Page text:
answer for the first because to say Gabriel Garcia Marquez influenced me is to say that I’ve made some conscious choice to use his style or tone in my own work, which I haven’t, nor would I be comfortable implying that by being influenced by him my work stands should-to-shoulder with his.  I’ve been saying One Hundred Years of Solitude is my favorite book since I read it for the first time 20 years ago, long before I’d ever contemplated writing a book myself.  I’ve said that based on that ‘wow’ feeling I had reading it.  But in recent years, it seems like nearly every other person I meet mentions it as his or her favorite.  My favorite book had become a favorite book cliché.  I felt every time I said that people were thinking “well, she’s just taking her cue from Oprah.”  I’ve taken my cue from Oprah on several occasions, but when she chose it for her book club, I didn’t pull it out again.  I don’t tend to re-read a lot because I love reading so much and there is so much more for me to get to.  But as my tour began, I started feeling like literary cheese mentioning One Hundred Years of Solitude.

It was a book I’d randomly picked up at a bookstore, nothing I had studied in school. When I read it then, I had barely ever had a job, hadn’t finished all my education, hadn’t been to the many places that did indeed influence me, and hadn’t met the many people who would yes, influence my life, for better or worse, hadn’t seen babies grow into adults, watched marriages end under a multitude of circumstances and new ones begin, and hadn’t watched global events change the dynamics of the world I lived in.  It was also before the Internet, e-mail, cell phones, and so many other things that have affected our attention spans and the speed at which we get information, including fiction. Twenty years is a lifetime ago, let alone one hundred.  And then there are all the other great books I’d read since then, although none ever seemed to roll off my tongue as easily when the word “favorite” comes up.

So I decided to read it for a second time, the first fiction book for grown ups I had done that with in almost as long as I can remember.  I found my old copy and discovered my first revised reaction: I could no longer read without strain the small print like I had before.  Rather than consider getting reading glasses, I purchased a new copy with bigger type and began reading. The first couple of pages sucked me in as before, but now I had more demands on my time, and so couldn’t devour books for the long periods I used to, and reading a book over several days or weeks is not the same as in two or three days.  Nor was my memory as clear as before:  The first time I read it, I didn’t have to keep referring to the family tree to keep the Aureliano Buendias and Jose Arcadios straight, but unlike before I realized, having had to name a large cast of characters in The Night Counter, the repetition of names symbolized the families repetition of life’s mistakes. The book is also paced at the pre-Internet speed, indeed at the speed of a small village in the middle of nowhere South America, a little slow for me now.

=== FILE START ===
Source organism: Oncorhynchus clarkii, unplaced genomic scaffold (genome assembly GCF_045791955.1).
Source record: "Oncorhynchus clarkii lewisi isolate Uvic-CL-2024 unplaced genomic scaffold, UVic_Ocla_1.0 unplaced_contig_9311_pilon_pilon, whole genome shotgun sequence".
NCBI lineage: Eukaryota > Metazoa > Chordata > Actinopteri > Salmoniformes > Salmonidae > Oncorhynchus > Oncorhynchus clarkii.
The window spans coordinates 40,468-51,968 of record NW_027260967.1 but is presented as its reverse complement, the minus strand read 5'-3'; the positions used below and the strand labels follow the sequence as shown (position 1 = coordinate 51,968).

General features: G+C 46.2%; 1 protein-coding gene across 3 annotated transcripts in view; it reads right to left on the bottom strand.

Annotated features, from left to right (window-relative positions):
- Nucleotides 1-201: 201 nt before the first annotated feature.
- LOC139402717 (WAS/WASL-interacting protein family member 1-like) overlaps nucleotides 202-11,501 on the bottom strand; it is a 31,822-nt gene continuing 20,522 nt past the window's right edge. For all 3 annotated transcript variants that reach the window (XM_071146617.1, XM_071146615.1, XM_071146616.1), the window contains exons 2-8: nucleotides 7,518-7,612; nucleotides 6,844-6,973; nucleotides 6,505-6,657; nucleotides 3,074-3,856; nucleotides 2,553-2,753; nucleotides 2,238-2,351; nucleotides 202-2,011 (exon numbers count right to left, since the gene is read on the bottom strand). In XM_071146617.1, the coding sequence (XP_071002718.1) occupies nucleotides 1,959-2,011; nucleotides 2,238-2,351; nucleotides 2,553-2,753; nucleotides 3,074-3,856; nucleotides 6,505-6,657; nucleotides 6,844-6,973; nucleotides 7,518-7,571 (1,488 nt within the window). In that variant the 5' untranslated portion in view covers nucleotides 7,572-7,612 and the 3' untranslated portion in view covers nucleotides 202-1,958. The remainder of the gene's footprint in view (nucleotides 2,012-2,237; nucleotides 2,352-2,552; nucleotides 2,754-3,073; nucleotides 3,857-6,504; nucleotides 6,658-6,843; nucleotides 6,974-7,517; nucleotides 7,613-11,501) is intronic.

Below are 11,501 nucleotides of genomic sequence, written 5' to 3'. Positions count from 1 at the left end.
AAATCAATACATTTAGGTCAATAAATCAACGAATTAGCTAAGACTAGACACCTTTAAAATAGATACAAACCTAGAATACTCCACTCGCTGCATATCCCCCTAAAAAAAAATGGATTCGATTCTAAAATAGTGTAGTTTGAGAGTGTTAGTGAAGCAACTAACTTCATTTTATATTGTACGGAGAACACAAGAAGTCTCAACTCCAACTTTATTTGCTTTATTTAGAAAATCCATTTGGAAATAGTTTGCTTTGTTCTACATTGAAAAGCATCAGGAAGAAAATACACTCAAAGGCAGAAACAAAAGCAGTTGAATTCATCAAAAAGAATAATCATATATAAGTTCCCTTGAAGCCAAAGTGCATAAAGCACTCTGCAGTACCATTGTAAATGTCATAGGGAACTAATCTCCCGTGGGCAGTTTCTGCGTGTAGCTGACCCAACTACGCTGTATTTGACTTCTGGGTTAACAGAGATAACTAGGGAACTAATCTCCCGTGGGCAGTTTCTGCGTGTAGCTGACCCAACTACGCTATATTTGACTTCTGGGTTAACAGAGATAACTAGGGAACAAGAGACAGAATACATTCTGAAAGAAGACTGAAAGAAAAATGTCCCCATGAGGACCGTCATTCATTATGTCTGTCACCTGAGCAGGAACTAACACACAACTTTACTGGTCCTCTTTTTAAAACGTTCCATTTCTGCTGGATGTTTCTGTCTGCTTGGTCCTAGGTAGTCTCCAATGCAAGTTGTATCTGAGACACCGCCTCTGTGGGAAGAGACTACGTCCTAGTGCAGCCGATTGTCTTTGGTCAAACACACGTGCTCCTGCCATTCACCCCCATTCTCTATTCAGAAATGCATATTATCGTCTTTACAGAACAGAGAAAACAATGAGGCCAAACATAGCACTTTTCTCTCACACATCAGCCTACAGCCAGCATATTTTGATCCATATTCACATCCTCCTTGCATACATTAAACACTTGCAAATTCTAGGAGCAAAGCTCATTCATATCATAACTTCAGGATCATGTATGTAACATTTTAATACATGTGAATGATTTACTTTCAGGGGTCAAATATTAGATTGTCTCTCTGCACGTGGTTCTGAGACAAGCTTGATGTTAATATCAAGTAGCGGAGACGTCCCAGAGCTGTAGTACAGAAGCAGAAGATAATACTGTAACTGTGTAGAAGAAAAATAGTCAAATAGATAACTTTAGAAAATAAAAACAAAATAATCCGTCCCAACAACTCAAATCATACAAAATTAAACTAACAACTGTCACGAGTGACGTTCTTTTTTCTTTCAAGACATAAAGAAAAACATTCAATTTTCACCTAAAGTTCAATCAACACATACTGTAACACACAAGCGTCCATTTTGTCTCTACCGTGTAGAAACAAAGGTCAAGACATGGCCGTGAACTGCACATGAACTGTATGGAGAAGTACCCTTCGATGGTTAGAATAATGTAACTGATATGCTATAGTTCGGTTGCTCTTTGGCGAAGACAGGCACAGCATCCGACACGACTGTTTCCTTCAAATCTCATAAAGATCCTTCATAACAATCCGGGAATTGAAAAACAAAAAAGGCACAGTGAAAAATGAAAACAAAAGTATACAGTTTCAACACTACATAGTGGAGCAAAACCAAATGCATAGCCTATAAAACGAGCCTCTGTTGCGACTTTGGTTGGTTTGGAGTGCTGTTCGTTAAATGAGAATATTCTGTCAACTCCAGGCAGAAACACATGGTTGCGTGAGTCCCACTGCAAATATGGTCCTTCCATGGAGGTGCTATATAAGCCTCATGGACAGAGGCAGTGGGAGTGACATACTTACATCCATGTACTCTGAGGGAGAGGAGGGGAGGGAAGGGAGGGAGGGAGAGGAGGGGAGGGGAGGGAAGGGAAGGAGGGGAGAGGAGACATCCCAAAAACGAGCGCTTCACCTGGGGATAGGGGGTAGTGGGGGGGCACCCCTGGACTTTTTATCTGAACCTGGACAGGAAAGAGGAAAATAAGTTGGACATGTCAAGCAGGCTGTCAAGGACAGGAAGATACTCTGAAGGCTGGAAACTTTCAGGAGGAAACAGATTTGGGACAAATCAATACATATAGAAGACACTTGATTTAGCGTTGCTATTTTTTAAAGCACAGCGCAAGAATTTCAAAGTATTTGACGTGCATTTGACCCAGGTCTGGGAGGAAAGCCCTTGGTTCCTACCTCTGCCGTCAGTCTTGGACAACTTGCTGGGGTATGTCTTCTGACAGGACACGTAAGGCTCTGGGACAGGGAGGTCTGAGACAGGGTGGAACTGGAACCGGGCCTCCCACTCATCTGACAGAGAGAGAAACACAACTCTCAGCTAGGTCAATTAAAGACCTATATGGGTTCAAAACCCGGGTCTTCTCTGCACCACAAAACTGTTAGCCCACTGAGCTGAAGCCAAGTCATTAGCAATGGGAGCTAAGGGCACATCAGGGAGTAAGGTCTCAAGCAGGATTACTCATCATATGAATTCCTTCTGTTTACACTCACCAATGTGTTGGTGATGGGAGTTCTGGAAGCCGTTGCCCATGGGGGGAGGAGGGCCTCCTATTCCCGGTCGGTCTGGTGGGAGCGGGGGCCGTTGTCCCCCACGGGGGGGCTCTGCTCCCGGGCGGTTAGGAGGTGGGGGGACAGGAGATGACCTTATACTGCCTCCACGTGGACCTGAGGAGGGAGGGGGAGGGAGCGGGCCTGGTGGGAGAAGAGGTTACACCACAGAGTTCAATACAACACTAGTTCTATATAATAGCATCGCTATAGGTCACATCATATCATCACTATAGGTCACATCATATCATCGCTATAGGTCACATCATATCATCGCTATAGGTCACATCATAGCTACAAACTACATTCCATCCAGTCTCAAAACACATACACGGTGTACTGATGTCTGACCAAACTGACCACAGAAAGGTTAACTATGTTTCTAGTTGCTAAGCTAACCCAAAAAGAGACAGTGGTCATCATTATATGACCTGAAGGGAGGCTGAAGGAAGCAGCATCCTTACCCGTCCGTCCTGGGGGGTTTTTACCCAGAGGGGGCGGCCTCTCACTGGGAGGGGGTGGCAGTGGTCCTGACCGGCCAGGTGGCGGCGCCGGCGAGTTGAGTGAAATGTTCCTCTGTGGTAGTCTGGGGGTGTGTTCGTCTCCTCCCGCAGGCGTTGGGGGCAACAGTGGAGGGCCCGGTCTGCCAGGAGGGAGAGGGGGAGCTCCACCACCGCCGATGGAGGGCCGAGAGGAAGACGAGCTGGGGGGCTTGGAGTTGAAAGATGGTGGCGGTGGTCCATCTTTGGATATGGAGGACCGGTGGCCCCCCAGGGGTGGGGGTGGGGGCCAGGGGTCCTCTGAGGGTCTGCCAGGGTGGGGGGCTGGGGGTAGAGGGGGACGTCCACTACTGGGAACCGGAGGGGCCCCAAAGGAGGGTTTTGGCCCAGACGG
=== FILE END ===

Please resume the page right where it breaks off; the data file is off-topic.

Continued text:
There were parts of the book that made my stomach churn in ways that it had not before, particularly what now seems an almost cavalier depiction of incest.  On the other hand, although I had lived through war as a kid, I did not appreciate the truth in the cavalier way he treats the death tolls of war and plague as I did in this reading.  And I had not battled insomnia to appreciate the humor in the village that no longer sleeps.  Magical realism was not a word I was familiar with back then, but the mastery with which he wove it in is even more of a marvel to me today as a writer.  I could go on but suffice to say it’s still a brilliant book, but parts of it strike me differently.

Would I still say it is my favorite book?  It was still an undisputedly unique, original transportation into a tragically magical place, a clearly allegoric third world town, with obvious comparisons to South American but also the Middle East realities. (Qaddafi anyone?). But with time I’ve learned that when it comes to things and children, it’s best not to have a favorite soda, a favorite shade of lipstick, or as I’ve discovered a favorite book. Today it’s one of my favorites, along with Anna Karenina, Cry the Beloved Country, Pippi Longstocking and a host of contemporary novels.

Just like homes, maybe with books too, you just can’t quite go back, at least not the same way.